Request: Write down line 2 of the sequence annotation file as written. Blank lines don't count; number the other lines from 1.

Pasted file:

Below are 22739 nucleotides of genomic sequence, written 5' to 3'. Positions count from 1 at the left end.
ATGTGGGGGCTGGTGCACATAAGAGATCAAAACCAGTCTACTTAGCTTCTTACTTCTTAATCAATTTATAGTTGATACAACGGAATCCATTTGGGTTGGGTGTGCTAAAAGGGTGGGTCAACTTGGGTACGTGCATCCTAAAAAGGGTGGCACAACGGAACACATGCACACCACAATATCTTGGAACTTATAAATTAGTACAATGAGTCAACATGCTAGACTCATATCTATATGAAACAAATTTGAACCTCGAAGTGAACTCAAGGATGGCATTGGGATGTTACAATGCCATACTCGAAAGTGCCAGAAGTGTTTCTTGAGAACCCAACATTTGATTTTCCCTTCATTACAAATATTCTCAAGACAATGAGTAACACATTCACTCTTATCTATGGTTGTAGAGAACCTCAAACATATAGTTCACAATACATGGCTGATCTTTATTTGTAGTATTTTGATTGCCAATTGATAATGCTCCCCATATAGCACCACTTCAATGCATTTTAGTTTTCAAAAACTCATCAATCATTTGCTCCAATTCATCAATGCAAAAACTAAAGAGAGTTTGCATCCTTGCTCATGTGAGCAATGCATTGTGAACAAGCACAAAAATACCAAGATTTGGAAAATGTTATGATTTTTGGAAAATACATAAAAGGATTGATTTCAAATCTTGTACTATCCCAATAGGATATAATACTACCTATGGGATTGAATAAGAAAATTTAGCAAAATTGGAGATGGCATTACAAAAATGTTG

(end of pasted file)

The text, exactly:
ATGTGGGGGCTGGTGCACATAAGAGATCAAAACCAGTCTACTTAGCTTCTTACTTCTTAATCAATTTATAGTTGATACAACGGAATCCATTTGGGTTGGGTGTGCTAAAAGGGTGGGTCAACTTGGGTACGTGCATCCTAAAAAGGGTGGCACAACGGAACACATGCACACCACAATATCTTGGAACTTATAAATTAGTACAATGAGTCAACATGCTAGACTCATATCTATATGAAACAAATTTGAACCTCGAAGTGAACTCAAGGATGGCATTGGGATGTTACAATGCCATACTCGAAAGTGCCAGAAGTGTTTCTTGAGAACCCAACATTTGATTTTCCCTTCATTACAAATATTCTCAAGACAATGAGTAACACATTCACTCTTATCTATGGTTGTAGAGAACCTCAAACATATAGTTCACAATACATGGCTGATCTTTATTTGTAGTATTTTGATTGCCAATTGATAATGCTCCCCATATAGCACCACTTCAATGCATTTTAGTTTTCAAAAACTCATCAATCATTTGCTCCAATTCATCAATGCAAAAACTAAAGAGAGTTTGCATCCTTGCTCATGTGAGCAATGCATTGTGAACAAGCACAAAAATACCAAGATTTGGAAAATGTTATGATTTTTGGAAAATACATAAAAGGATTGATTTCAAATCTTGTACTATCCCAATAGGATATAATACTACCTATGGGATTGAATAAGAAAATTTAGCAAAATTGGAGATGGCATTACAAAAATGTTG